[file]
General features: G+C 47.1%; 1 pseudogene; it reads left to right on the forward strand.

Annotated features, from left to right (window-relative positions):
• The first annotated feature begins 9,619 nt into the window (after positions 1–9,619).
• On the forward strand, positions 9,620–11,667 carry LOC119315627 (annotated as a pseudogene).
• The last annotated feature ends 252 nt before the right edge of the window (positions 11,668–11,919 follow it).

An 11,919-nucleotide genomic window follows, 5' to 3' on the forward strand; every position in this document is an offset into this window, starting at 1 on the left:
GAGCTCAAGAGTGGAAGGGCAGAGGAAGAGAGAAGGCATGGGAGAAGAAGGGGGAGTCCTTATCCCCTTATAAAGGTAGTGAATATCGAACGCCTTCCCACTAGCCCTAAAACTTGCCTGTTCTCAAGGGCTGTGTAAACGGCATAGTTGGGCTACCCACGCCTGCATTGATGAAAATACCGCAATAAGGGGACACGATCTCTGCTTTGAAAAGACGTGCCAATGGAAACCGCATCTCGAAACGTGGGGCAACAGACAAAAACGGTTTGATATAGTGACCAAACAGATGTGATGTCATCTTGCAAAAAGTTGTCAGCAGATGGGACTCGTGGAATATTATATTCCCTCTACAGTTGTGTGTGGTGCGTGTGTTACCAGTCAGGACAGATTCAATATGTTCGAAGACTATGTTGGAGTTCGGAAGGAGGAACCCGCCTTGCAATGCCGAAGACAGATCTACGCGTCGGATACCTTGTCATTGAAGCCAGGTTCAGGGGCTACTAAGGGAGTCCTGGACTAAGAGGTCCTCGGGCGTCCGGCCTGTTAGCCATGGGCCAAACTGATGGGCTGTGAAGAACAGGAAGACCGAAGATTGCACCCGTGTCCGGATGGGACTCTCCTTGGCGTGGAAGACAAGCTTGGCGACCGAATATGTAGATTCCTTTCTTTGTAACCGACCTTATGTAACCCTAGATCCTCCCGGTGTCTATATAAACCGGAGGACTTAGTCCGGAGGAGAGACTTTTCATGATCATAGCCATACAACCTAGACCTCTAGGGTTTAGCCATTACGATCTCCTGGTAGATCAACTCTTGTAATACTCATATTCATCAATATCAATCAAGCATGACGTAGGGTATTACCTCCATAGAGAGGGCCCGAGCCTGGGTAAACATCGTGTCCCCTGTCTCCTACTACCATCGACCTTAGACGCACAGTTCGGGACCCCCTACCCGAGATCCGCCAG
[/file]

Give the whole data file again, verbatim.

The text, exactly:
General features: G+C 47.1%; 1 pseudogene; it reads left to right on the forward strand.

Annotated features, from left to right (window-relative positions):
• The first annotated feature begins 9,619 nt into the window (after positions 1–9,619).
• On the forward strand, positions 9,620–11,667 carry LOC119315627 (annotated as a pseudogene).
• The last annotated feature ends 252 nt before the right edge of the window (positions 11,668–11,919 follow it).

An 11,919-nucleotide genomic window follows, 5' to 3' on the forward strand; every position in this document is an offset into this window, starting at 1 on the left:
GAGCTCAAGAGTGGAAGGGCAGAGGAAGAGAGAAGGCATGGGAGAAGAAGGGGGAGTCCTTATCCCCTTATAAAGGTAGTGAATATCGAACGCCTTCCCACTAGCCCTAAAACTTGCCTGTTCTCAAGGGCTGTGTAAACGGCATAGTTGGGCTACCCACGCCTGCATTGATGAAAATACCGCAATAAGGGGACACGATCTCTGCTTTGAAAAGACGTGCCAATGGAAACCGCATCTCGAAACGTGGGGCAACAGACAAAAACGGTTTGATATAGTGACCAAACAGATGTGATGTCATCTTGCAAAAAGTTGTCAGCAGATGGGACTCGTGGAATATTATATTCCCTCTACAGTTGTGTGTGGTGCGTGTGTTACCAGTCAGGACAGATTCAATATGTTCGAAGACTATGTTGGAGTTCGGAAGGAGGAACCCGCCTTGCAATGCCGAAGACAGATCTACGCGTCGGATACCTTGTCATTGAAGCCAGGTTCAGGGGCTACTAAGGGAGTCCTGGACTAAGAGGTCCTCGGGCGTCCGGCCTGTTAGCCATGGGCCAAACTGATGGGCTGTGAAGAACAGGAAGACCGAAGATTGCACCCGTGTCCGGATGGGACTCTCCTTGGCGTGGAAGACAAGCTTGGCGACCGAATATGTAGATTCCTTTCTTTGTAACCGACCTTATGTAACCCTAGATCCTCCCGGTGTCTATATAAACCGGAGGACTTAGTCCGGAGGAGAGACTTTTCATGATCATAGCCATACAACCTAGACCTCTAGGGTTTAGCCATTACGATCTCCTGGTAGATCAACTCTTGTAATACTCATATTCATCAATATCAATCAAGCATGACGTAGGGTATTACCTCCATAGAGAGGGCCCGAGCCTGGGTAAACATCGTGTCCCCTGTCTCCTACTACCATCGACCTTAGACGCACAGTTCGGGACCCCCTACCCGAGATCCGCCAG